The Financial & Risk business of Thomson Reuters is now Refinitiv

All names and marks owned by Thomson Reuters, including "Thomson", "Reuters" and the Kinesis logo are used under license from Thomson Reuters and its affiliated companies.

August 5, 2016

U.S. Fund-Flows Report: Mutual Fund Investors Continue to Flee from Equity Funds

by Pat Keon, CFA.

Lipper’s fund macro-groups (including both mutual funds and exchange-traded funds [ETFs]) took in just over $900 million of net new money for the fund-flows week ended Wednesday, August 3. Money market funds (+$3.8 billion) and municipal bond funds (+$784 million) accounted for all of the net inflows, while equity funds (-$3.6 billion) and taxable bond funds (-$96 million) saw money leave.

The S&P 500 Index lost ground for the second consecutive week, losing 0.1% for the fund-flows week ended Wednesday, August 3, after retreating 0.6% the week before. Disappointing economic data and a slump in oil prices combined to hold down the performance of the broad-based equity markets during the week. The U.S. economy grew at an annual rate of 1.2% during second quarter 2016, far below the forecasted 2.6% growth rate. The Federal Reserve announced again during the week that it is still seeking to raise interest rates before the end of the year, but if these sluggish economic expansion numbers continue they may sink those plans. After peaking at $51.23/barrel in June the price of crude oil continued to slide. Oil dipped below $40 this past mid-week, a decrease of over 20% from its recent high, before rebounding on the last trading day of the week to close at $41.07.

Equity mutual funds (-$4.4 billion) suffered their twenty-first consecutive week of net outflows, while equity ETFs managed to post a positive net flow of $756 million. On the mutual fund side of the ledger U.S. diversified equity funds were the hardest hit as funds in Lipper’s Large-Cap Growth Funds and Large-Cap Core Funds classifications each saw $1.1 billion leave. For ETFs Powershares QQQ (QQQ, +$1.1 billion) and SPDR Gold (GLD, +$687 million) recorded the two largest net inflows.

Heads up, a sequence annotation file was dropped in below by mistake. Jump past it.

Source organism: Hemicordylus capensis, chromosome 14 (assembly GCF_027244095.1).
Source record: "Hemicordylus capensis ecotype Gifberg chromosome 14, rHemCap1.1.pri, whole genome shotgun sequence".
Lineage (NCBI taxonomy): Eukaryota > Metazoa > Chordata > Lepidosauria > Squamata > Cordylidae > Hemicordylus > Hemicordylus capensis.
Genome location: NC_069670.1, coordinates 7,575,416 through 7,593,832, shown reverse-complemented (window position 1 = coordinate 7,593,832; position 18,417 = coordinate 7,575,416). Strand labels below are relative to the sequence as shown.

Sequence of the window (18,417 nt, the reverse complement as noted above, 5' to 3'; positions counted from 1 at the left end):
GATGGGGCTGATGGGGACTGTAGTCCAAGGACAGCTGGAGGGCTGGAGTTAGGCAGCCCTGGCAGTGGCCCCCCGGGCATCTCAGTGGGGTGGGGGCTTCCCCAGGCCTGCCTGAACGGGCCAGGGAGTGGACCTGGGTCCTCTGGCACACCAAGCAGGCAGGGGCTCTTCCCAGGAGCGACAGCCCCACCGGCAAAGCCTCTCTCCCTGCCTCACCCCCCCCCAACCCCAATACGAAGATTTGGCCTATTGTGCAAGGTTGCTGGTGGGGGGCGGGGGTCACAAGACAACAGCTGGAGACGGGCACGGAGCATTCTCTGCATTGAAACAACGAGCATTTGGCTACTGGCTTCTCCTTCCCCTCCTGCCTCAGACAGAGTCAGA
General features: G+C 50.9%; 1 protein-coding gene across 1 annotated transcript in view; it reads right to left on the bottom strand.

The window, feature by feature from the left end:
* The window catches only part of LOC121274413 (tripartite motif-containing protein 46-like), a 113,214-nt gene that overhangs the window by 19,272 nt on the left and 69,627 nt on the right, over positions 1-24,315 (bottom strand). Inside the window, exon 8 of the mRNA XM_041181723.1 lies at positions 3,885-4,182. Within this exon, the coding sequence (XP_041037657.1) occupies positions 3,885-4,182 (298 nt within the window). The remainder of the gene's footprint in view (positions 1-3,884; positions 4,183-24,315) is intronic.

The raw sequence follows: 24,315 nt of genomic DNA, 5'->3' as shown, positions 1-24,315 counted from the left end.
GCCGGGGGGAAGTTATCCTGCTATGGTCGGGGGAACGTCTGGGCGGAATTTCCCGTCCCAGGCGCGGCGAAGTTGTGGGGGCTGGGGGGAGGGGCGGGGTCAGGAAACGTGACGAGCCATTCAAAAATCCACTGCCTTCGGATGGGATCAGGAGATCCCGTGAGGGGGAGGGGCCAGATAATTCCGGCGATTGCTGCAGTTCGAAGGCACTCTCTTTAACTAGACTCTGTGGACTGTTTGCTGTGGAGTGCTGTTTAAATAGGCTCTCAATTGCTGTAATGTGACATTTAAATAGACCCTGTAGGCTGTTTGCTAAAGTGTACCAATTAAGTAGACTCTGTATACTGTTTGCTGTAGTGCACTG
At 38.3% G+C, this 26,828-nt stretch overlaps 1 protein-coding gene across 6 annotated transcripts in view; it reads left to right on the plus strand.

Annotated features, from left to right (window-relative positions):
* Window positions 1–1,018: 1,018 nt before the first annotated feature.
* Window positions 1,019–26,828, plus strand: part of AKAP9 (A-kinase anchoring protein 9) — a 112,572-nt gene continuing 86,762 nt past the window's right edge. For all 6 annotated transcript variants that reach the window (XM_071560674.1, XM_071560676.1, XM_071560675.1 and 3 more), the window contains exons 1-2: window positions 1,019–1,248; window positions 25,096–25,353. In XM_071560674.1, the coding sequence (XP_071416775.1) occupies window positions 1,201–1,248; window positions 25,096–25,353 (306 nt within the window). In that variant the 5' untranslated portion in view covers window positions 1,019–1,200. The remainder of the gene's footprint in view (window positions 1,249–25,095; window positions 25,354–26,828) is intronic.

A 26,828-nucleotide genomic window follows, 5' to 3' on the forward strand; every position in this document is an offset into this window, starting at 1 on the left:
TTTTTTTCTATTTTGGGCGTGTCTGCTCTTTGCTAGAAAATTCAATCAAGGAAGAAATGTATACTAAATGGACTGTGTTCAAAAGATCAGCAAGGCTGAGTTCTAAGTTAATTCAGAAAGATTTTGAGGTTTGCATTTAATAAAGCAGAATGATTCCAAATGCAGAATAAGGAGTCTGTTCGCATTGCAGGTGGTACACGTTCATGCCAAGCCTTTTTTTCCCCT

For taxable bond funds the outflows came from ETFs (-$2.2 billion net), while mutual funds brought in $2.1 billion of new money. Core Plus Bond Funds (+$1.6 billion) and Core Bond Funds (+$669 million) had the largest net inflows for mutual funds, while below-investment-grade ETFs experienced major net outflows. iShares iBoxx $High Yield (HYG, -$1.5 billion) and SPDR Barclays High Yield Bond (JNK, -$687 million) had the two largest negative flows for taxable bond ETFs.

It was the forty-fourth consecutive week of net inflows (+$707 million) for municipal bond mutual funds. Funds in the High Yield Muni Debt Funds (+$213 million) and General and Insured Muni Debt Funds (+$142 million) categories were the largest contributors to the positive flows. For the year-to-date period muni bond funds grew their coffers $34.5 billion.

The $3.8-billion net inflows into money market funds reduced their overall year-to-date net outflows to $62.5 billion. The main contributor to this past week’s positive flows were funds in the Institutional U.S. Government Money Market Funds category (+$20.8 billion), while Institutional U.S. Treasury Money Market Funds had the largest net outflows (-$12.6 billion).

Article Topics
Article Keywords , ,

Get In Touch

Subscribe

We have updated our Privacy Statement. Before you continue, please read our new Privacy Statement and familiarize yourself with the terms.×